Oregon police [File].
(photo credit: REUTERS)
A gunman opened fire at a community college in southwest Oregon on Thursday, killing nine people and wounding seven others before police shot him to death, authorities said, in the latest mass killing to rock an American campus.
The suspect was slain in an exchange of gunfire with police in Snyder Hall at Umpqua Community College in Roseburg following the rampage shortly after 10:30 a.m. local time (1730 GMT).
He was not identified by authorities, who said they were still investigating his motives, but CBS, CNN and NBC named him as 26-year-old Chris Harper, citing anonymous law enforcement sources.
CNN reported that three handguns and a "long gun" belonging to him were recovered from the scene.
The massacre in Roseburg, a former timber town in Umpqua River Valley, is the latest in a series of mass shootings at US college campuses, movie theaters, military bases and churches in recent years. It marked the deadliest since a shooting rampage in June at a South Carolina church that killed nine.
The killings have fueled demands for more gun control in the United States, where ownership of firearms is protected by the Second Amendment of the US Constitution, and better care for the mentally ill.
President Barack Obama, speaking just hours after the rampage, said the mass killing should move Americans to demand greater gun controls from elected officials.
"Somehow this has become routine," a visibly angry Obama said. "The reporting is routine. My response here, at this podium, ends up being routine. ...We've become numb to this." Kortney Moore, 18, told the local News Review newspaper that she was in her writing class in Snyder Hall when a gunshot came through the window and struck her teacher in the head.
Moore said the gunman told people to get on the ground, then asked them to stand up and state their religion before he started shooting.
Freshman Kenny Ungerman told NBC that said he saw the shooter, dressed in jeans and a t-shirt, carrying a handgun as he went into the building, followed by gunshots and screams. Student Cassandra Welding told CNN that she heard 35 to 40 shots.
Student Brady Winder, in a posting on Facebook, said he was in a classroom next door to the room where the shooting began and ran, along with his classmates, when they heard the gunfire.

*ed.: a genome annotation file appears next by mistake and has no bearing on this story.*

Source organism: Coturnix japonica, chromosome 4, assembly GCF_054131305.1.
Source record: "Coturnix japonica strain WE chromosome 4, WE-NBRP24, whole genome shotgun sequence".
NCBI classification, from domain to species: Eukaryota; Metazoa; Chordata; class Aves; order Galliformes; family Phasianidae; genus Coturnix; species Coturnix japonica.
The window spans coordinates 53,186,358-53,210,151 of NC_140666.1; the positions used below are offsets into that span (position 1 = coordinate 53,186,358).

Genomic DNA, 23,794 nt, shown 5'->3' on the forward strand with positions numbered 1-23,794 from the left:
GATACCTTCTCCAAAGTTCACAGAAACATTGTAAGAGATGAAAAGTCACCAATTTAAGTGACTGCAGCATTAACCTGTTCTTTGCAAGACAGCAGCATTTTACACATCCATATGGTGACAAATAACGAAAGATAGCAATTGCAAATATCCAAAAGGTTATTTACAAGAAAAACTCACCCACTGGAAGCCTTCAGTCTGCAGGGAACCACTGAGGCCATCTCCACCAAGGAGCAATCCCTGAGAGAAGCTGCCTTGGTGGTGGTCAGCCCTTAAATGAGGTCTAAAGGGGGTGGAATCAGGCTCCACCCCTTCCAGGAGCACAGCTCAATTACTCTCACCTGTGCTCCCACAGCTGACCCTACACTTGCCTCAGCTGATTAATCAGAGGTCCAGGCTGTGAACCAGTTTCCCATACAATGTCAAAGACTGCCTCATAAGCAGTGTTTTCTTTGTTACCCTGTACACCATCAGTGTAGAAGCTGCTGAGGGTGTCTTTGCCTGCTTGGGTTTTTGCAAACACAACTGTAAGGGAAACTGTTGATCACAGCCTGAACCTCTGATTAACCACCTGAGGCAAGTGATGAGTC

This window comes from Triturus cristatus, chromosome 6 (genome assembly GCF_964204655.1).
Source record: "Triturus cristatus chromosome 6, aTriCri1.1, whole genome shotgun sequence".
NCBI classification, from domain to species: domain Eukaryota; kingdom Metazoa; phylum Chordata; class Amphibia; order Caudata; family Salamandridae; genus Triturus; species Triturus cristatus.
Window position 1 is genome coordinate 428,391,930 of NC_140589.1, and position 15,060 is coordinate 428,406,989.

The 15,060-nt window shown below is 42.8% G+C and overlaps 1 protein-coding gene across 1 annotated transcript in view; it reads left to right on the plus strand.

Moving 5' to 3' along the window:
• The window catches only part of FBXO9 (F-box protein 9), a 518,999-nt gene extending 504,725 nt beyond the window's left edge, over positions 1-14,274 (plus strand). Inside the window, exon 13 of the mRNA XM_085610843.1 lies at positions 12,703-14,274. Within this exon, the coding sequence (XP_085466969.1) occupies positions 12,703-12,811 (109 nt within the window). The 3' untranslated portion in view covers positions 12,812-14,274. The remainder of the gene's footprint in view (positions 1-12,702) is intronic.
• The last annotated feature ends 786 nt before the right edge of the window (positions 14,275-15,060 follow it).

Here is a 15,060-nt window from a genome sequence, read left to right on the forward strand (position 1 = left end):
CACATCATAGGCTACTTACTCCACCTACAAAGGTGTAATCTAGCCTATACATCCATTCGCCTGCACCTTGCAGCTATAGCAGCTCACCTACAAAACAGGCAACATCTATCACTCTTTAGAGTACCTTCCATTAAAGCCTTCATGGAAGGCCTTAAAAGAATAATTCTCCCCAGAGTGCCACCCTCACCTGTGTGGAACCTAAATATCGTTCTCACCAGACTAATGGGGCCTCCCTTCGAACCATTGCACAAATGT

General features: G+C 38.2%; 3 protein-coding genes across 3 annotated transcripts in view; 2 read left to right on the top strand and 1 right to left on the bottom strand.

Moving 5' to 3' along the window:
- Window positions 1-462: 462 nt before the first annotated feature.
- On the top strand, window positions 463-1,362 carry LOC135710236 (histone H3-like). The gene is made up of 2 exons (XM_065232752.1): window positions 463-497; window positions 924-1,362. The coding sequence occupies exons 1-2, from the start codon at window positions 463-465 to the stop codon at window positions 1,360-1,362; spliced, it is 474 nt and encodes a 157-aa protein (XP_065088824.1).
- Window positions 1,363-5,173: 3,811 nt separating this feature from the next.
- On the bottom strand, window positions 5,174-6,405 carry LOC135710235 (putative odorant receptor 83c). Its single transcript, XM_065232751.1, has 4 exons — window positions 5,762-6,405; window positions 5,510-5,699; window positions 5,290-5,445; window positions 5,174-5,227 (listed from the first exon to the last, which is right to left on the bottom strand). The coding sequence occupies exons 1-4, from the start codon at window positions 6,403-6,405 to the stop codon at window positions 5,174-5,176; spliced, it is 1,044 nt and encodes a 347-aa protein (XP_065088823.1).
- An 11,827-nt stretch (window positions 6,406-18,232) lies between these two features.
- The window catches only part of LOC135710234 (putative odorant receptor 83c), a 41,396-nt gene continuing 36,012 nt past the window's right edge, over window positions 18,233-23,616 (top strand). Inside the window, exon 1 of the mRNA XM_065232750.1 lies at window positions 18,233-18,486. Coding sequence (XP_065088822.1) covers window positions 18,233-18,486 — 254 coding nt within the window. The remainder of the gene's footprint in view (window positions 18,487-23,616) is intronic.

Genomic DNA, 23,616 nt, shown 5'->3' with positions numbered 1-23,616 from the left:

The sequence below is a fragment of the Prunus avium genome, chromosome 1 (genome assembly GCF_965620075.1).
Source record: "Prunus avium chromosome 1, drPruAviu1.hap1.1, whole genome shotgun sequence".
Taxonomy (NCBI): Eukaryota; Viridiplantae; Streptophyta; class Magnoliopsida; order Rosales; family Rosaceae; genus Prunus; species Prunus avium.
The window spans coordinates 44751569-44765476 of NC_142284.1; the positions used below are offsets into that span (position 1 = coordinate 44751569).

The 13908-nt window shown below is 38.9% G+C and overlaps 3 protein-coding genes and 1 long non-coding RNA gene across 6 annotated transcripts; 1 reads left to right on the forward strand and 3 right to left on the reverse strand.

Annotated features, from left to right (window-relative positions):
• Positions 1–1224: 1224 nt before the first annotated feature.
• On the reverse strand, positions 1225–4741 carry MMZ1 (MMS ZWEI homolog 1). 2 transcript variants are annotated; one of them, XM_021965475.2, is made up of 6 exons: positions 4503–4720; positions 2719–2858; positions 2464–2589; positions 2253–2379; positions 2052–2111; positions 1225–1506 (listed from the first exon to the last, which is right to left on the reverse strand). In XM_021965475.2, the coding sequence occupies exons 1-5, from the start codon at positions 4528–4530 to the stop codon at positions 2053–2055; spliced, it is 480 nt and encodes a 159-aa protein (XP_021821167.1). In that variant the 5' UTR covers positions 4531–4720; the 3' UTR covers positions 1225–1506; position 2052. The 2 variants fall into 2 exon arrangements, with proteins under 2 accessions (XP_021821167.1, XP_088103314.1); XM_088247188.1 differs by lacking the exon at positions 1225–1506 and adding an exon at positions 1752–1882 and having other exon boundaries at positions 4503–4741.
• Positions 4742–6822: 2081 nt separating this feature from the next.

"I ran to the edge of the campus, down a hill and waited. From talking with a student in the classroom where it happen, almost every person in the room was shot by a man with four guns," Winder, 23, wrote.
"I'm still shaken up ... I can't wrap my mind around this. Please just pray for the families and parents of these students," he posted.
Douglas County Sheriff John Hanlin said three of the shooting victims were listed in critical condition on Thursday evening.
PeaceHealth Sacred Heart Medical Center emergency room doctor Hans Notenboom told reporters three women between the ages of 18 and 34 were flown to the hospital in Riverbend by helicopter, and two were moved directly into operating room.
Survivors were transported to a local fairgrounds and some family members were left waiting for hours to see if their loved ones would be among them.
"We have grief counselors waiting for those parents who have no children getting off that bus," said the college's president, Rita Calvin.
Following the bloodshed a convoy of state and federal authorities descended on Roseburg. Agents from the Federal Bureau of Investigation and the US Bureau of Alcohol, Tobacco, Firearms and Explosives were on their way to Roseburg.
The college, which began its fall term this week and serves more than 13,000 students, 3,000 of them full-time, said it would be closed until Monday. A candlelight vigil was scheduled for nightfall.
In 2012, seven students at the small Christian college Oikos University in Oakland, California, were shot dead by a former student, marking the deadliest outburst of violence at a US college since April 2007, when a student at Virginia Tech University killed 32 people and wounded 25 others before taking his own life.